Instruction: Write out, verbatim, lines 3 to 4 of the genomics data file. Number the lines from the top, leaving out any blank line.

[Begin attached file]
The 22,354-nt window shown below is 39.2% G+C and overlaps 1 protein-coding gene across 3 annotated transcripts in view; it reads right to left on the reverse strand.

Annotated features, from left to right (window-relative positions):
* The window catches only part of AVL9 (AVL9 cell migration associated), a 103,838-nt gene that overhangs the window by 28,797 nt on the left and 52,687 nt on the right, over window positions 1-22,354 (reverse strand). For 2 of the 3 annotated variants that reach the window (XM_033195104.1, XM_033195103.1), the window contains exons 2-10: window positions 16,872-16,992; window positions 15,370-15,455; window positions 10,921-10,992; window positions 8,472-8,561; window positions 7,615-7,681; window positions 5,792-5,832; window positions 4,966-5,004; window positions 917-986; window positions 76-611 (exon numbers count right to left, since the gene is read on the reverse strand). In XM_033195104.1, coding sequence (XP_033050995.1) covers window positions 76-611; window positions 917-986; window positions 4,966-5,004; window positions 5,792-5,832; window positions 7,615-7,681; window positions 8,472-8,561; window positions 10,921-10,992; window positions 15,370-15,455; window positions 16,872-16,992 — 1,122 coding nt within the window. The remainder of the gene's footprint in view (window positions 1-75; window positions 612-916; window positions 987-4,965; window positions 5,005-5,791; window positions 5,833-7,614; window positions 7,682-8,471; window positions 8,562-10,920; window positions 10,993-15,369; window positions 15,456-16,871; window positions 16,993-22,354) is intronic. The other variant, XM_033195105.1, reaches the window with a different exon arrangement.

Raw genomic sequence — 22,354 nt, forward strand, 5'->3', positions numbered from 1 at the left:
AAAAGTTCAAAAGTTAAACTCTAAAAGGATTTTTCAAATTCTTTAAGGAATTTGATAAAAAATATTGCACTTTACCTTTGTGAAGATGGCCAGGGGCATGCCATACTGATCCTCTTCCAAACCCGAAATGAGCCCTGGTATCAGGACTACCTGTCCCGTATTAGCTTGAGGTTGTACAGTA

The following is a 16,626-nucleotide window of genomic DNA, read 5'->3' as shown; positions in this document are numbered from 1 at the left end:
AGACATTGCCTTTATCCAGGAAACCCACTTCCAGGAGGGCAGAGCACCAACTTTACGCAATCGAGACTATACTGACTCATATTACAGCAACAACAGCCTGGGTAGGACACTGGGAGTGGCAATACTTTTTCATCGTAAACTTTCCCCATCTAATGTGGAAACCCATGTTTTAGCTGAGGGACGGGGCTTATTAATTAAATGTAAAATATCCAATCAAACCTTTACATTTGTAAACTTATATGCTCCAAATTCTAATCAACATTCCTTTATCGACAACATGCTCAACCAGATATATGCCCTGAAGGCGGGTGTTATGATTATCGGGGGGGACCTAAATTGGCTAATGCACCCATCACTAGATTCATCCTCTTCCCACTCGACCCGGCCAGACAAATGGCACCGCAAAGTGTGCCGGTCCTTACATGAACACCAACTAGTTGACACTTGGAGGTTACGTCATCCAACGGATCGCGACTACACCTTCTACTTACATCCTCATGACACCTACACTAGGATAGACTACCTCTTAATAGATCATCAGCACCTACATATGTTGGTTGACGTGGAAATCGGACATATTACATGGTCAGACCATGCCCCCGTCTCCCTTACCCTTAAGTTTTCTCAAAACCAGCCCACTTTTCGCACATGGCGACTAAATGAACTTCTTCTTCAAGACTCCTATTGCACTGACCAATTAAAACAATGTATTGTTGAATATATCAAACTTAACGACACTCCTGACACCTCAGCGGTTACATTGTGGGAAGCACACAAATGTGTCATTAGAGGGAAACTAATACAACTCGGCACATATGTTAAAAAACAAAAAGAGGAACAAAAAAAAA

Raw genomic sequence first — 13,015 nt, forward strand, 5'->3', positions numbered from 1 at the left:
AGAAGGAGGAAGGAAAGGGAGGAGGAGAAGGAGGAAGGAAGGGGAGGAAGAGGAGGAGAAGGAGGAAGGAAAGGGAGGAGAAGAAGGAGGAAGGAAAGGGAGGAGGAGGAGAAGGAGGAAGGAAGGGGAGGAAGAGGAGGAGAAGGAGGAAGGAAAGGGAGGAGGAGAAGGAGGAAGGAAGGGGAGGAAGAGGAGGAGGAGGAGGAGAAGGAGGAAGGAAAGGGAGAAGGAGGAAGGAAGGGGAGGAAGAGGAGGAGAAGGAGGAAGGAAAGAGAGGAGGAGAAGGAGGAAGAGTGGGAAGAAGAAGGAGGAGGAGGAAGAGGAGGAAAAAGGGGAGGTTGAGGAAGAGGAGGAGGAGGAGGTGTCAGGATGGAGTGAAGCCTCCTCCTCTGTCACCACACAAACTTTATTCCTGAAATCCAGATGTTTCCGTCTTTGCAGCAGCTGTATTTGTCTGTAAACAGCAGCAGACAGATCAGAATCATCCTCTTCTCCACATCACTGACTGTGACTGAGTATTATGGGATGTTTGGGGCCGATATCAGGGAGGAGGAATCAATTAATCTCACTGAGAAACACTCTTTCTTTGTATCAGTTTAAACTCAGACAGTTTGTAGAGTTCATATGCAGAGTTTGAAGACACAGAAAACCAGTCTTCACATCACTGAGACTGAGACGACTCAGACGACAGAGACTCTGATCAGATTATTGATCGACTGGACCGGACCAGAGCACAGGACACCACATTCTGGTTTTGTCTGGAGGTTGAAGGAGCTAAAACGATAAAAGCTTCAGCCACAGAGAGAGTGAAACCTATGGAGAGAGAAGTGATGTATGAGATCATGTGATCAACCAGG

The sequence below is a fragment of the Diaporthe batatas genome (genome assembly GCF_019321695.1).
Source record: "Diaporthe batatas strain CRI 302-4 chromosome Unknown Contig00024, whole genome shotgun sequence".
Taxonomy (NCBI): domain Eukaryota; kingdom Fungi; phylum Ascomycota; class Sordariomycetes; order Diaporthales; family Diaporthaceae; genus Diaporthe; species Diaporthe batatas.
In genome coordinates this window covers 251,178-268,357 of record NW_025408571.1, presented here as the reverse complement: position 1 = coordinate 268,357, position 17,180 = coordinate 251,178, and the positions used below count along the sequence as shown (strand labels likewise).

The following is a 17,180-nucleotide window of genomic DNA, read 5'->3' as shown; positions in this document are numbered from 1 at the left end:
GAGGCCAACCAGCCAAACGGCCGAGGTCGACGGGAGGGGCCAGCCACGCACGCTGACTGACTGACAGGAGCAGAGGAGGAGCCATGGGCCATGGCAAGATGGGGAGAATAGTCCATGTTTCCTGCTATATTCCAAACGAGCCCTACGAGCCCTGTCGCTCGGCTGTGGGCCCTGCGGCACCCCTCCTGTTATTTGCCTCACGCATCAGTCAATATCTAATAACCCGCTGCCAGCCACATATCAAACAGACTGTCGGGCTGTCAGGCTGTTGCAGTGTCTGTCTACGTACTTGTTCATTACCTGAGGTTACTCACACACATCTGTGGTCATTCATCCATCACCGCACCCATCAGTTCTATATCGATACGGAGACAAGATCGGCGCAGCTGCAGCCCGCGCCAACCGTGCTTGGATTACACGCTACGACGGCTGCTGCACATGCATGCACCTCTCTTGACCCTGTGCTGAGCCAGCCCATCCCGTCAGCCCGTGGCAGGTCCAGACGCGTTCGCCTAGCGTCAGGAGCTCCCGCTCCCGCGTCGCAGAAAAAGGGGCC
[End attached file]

* The window catches only part of AVL9 (AVL9 cell migration associated), a 103,838-nt gene that overhangs the window by 28,797 nt on the left and 52,687 nt on the right, over window positions 1-22,354 (reverse strand). For 2 of the 3 annotated variants that reach the window (XM_033195104.1, XM_033195103.1), the window contains exons 2-10: window positions 16,872-16,992; window positions 15,370-15,455; window positions 10,921-10,992; window positions 8,472-8,561; window positions 7,615-7,681; window positions 5,792-5,832; window positions 4,966-5,004; window positions 917-986; window positions 76-611 (exon numbers count right to left, since the gene is read on the reverse strand). In XM_033195104.1, coding sequence (XP_033050995.1) covers window positions 76-611; window positions 917-986; window positions 4,966-5,004; window positions 5,792-5,832; window positions 7,615-7,681; window positions 8,472-8,561; window positions 10,921-10,992; window positions 15,370-15,455; window positions 16,872-16,992 — 1,122 coding nt within the window. The remainder of the gene's footprint in view (window positions 1-75; window positions 612-916; window positions 987-4,965; window positions 5,005-5,791; window positions 5,833-7,614; window positions 7,682-8,471; window positions 8,562-10,920; window positions 10,993-15,369; window positions 15,456-16,871; window positions 16,993-22,354) is intronic. The other variant, XM_033195105.1, reaches the window with a different exon arrangement.

Raw genomic sequence — 22,354 nt, forward strand, 5'->3', positions numbered from 1 at the left: